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During the Christmas season, try to mute the digital noise

Interesting story: YouTube channel Census Fidelium That was an important part of my return to the faith. As a YouTube addict who has been frequenting YouTube for years in search of unorthodox political commentary, I was honored to discover this channel of his in 2018. This discovery ignited my interest in liturgy and my desire to start a family, both of which ultimately led us to make the cross-border move to join a traditional parish in North Carolina in 2020. I took it. Only a few months later, it was discovered that the man who founded the channel was a member of the diocese. Shout out to Steve.

Last week, the beginning of a new liturgical season and the first day of Advent, I began a series of reflections on Advent by Census Fidelium.I found This one, about the spiritual importance of silence, is remarkable. Silence, the speaker says, is a necessary prerequisite for communion with God. It is the “guardian and protector of spiritual life.”

This is also the reality that Cardinal Robert Sala addresses in his book, The Power of Silence: Against the Dictatorship of Noise. The book is a lengthy interview with French journalist Nicolas Diat, in which Sarah denounces the “worldly powers that seek to shape modern man” “by doing so systematically.”[ing] Please be silent and leave. ” For Sarah, noise is a “drug.” [man] I have become dependent on it. … Excitement becomes a tranquilizer, a sedative, a morphine pump, a kind of fantasy, a world of disjointed dreams. ”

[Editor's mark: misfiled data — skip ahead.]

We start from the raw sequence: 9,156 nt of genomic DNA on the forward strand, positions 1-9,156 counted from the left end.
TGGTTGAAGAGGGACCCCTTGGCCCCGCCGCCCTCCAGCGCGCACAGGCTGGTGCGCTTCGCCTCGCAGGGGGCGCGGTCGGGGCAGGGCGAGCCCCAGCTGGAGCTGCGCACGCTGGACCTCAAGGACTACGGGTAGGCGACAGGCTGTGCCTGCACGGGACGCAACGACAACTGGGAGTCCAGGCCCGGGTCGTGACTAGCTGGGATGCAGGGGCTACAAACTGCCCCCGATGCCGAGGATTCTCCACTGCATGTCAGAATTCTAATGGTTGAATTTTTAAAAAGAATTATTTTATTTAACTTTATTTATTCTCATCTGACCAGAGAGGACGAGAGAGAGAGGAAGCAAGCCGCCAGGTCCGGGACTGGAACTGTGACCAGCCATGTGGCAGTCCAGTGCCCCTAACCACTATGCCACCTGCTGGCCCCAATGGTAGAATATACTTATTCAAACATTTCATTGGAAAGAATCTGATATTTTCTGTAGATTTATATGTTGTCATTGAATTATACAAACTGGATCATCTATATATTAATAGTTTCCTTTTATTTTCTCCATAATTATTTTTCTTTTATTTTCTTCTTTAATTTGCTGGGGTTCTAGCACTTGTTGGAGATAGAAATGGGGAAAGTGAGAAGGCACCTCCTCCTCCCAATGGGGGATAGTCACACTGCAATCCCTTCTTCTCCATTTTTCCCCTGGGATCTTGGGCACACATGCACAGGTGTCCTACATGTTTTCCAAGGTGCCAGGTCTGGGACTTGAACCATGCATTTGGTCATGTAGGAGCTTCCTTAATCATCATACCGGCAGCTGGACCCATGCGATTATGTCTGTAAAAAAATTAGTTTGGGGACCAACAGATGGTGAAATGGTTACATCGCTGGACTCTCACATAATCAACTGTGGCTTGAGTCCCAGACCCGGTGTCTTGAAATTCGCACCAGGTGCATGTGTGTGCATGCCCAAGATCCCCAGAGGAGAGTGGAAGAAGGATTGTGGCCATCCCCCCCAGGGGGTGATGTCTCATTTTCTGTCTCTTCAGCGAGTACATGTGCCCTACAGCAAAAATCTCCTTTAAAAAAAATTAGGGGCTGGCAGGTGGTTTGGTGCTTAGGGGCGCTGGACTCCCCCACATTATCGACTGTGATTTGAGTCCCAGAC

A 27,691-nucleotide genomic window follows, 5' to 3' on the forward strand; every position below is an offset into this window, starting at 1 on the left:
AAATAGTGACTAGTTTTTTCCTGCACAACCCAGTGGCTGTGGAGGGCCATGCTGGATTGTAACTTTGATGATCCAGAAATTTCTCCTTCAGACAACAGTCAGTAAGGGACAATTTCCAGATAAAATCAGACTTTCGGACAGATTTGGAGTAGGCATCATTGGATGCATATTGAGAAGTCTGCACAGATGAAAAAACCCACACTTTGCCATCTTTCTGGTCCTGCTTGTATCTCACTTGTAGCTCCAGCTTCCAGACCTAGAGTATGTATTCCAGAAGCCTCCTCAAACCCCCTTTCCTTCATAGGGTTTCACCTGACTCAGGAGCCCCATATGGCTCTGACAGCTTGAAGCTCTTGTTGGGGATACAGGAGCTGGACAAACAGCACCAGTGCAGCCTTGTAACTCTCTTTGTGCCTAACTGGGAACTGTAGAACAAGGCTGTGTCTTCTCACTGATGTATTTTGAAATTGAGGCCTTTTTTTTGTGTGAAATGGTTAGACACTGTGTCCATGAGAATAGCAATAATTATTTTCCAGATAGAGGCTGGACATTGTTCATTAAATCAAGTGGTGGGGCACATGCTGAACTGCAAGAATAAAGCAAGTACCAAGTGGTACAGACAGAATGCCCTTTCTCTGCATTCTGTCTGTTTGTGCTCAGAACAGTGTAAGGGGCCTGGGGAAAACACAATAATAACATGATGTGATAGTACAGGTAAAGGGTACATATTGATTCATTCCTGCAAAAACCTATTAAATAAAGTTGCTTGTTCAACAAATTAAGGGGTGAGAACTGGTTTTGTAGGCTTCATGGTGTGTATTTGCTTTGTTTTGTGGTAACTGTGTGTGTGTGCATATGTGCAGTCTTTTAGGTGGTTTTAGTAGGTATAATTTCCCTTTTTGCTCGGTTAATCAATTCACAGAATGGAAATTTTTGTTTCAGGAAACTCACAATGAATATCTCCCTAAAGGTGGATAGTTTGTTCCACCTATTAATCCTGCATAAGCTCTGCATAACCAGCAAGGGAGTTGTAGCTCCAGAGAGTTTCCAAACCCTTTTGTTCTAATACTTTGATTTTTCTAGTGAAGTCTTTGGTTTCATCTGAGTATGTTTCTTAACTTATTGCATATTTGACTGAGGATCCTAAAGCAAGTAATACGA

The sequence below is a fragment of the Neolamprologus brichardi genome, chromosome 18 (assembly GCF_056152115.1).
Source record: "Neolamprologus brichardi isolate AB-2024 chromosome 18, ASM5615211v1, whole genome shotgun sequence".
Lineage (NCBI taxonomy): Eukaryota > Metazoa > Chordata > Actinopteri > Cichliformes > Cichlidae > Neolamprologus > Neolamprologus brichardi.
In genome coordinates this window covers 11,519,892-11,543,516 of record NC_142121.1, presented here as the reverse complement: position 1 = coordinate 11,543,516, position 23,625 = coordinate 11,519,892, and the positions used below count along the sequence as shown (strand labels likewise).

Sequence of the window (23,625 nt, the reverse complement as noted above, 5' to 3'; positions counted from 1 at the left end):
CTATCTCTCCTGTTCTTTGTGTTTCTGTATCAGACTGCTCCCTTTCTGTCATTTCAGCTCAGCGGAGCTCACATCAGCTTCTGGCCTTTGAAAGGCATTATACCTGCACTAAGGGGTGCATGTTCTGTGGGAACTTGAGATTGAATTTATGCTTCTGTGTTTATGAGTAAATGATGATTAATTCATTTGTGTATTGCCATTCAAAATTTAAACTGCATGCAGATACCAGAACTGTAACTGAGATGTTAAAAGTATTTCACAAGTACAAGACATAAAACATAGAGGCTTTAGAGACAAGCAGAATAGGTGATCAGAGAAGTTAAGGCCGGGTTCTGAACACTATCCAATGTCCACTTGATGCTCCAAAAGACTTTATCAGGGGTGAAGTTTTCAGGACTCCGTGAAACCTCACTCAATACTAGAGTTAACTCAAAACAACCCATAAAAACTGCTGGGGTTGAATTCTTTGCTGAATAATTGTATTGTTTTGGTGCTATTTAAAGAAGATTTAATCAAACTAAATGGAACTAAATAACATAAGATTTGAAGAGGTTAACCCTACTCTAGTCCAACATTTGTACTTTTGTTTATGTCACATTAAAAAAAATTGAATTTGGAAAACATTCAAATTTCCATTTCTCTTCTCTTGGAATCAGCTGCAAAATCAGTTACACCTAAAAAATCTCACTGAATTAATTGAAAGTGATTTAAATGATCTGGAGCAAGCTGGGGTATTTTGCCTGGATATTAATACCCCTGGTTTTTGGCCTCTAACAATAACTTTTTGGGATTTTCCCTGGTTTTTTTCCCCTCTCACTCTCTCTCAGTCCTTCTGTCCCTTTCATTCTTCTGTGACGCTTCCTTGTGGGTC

At a natural level, we can intuit that silence has a kind of cathartic effect. The recent proliferation of secular silence retreats, Internet detox programs, and the resurgence of “dumb phones” demonstrate that, at the most basic level, humans are uncomfortable with addiction. Even if it feels impossible, even if we know we will fail, we still want to get out of it.

Roger Scruton's criticize It's similar to Sara's work on the oppression of pop music, but even more beautifully written.

Today, in almost every public place, the ears are bombarded with the sounds of pop music. In shopping malls, public housing, restaurants, hotels, and elevators, the ambient sound is not human speech, but music spewed into the air by speakers. Speakers are usually invisible and inaccessible, and their brashness cannot be punished. But most of the time, popular music is shockingly banal, and it's there because it's not really there. It is the background of the business of consuming things, the nothingness around which we scribble our desires. The entire civic space of our society is now policed ​​by this sound, distracting anyone with even the slightest interest in music and, for many of us, making a visit to the pub or a meal in a restaurant a chore. It is certain that you have lost any remaining meaning. . These are no longer social events, but experiments in patience, shouting at each other over deadly noise.

How can one fast from noise if it is omnipresent? How can you fast from noise without completely sacrificing your public life? The only thing more antisocial than noise itself is noise-cancelling headphones. Moreover, how can we fast from the noise of the regime, using the regime's own tools? Aren’t wholesome baths and silent retreats just fixtures of the “wellness industry” that serve as a seamless pressure release valve against an ever-expanding anti-human hegemony?

Silence has an outer and an inner component. External components typically enable internal components. Ultimately, both elements, communion with God and meditation on God, are properly commanded to God. A rigorous pursuit of external silence is necessary but insufficient, even if commanded toward inner silence. It is incomplete and does not incorporate true telos.

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